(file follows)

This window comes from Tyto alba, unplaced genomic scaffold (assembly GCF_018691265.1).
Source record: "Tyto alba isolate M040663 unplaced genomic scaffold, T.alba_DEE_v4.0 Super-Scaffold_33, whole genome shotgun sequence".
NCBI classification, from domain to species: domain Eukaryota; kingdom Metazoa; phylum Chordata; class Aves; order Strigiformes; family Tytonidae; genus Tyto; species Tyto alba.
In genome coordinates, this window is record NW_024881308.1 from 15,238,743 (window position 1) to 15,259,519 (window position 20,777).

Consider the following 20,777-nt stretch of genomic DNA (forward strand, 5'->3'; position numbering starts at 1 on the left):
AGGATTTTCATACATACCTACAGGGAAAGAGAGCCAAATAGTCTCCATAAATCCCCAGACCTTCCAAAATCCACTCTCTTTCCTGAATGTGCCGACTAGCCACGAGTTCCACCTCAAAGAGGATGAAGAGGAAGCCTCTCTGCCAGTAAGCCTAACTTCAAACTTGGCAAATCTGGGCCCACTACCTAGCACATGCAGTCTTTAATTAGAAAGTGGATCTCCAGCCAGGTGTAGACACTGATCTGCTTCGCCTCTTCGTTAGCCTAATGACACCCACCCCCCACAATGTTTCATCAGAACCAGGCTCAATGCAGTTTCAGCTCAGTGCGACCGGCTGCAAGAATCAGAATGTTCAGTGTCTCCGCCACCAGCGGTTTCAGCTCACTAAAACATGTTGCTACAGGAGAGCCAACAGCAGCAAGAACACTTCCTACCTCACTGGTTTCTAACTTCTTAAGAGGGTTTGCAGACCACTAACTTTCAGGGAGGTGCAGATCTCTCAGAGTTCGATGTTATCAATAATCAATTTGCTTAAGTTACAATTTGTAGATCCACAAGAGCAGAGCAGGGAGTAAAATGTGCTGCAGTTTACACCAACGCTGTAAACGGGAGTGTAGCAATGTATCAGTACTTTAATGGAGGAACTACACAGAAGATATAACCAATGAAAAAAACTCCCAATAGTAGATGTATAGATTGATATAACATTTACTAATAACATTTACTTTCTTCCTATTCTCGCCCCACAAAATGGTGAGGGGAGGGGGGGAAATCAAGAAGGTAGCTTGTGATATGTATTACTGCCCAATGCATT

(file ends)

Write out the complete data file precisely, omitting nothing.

This window comes from Tyto alba, unplaced genomic scaffold (assembly GCF_018691265.1).
Source record: "Tyto alba isolate M040663 unplaced genomic scaffold, T.alba_DEE_v4.0 Super-Scaffold_33, whole genome shotgun sequence".
NCBI classification, from domain to species: domain Eukaryota; kingdom Metazoa; phylum Chordata; class Aves; order Strigiformes; family Tytonidae; genus Tyto; species Tyto alba.
In genome coordinates, this window is record NW_024881308.1 from 15,238,743 (window position 1) to 15,259,519 (window position 20,777).

Consider the following 20,777-nt stretch of genomic DNA (forward strand, 5'->3'; position numbering starts at 1 on the left):
AGGATTTTCATACATACCTACAGGGAAAGAGAGCCAAATAGTCTCCATAAATCCCCAGACCTTCCAAAATCCACTCTCTTTCCTGAATGTGCCGACTAGCCACGAGTTCCACCTCAAAGAGGATGAAGAGGAAGCCTCTCTGCCAGTAAGCCTAACTTCAAACTTGGCAAATCTGGGCCCACTACCTAGCACATGCAGTCTTTAATTAGAAAGTGGATCTCCAGCCAGGTGTAGACACTGATCTGCTTCGCCTCTTCGTTAGCCTAATGACACCCACCCCCCACAATGTTTCATCAGAACCAGGCTCAATGCAGTTTCAGCTCAGTGCGACCGGCTGCAAGAATCAGAATGTTCAGTGTCTCCGCCACCAGCGGTTTCAGCTCACTAAAACATGTTGCTACAGGAGAGCCAACAGCAGCAAGAACACTTCCTACCTCACTGGTTTCTAACTTCTTAAGAGGGTTTGCAGACCACTAACTTTCAGGGAGGTGCAGATCTCTCAGAGTTCGATGTTATCAATAATCAATTTGCTTAAGTTACAATTTGTAGATCCACAAGAGCAGAGCAGGGAGTAAAATGTGCTGCAGTTTACACCAACGCTGTAAACGGGAGTGTAGCAATGTATCAGTACTTTAATGGAGGAACTACACAGAAGATATAACCAATGAAAAAAACTCCCAATAGTAGATGTATAGATTGATATAACATTTACTAATAACATTTACTTTCTTCCTATTCTCGCCCCACAAAATGGTGAGGGGAGGGGGGGAAATCAAGAAGGTAGCTTGTGATATGTATTACTGCCCAATGCATT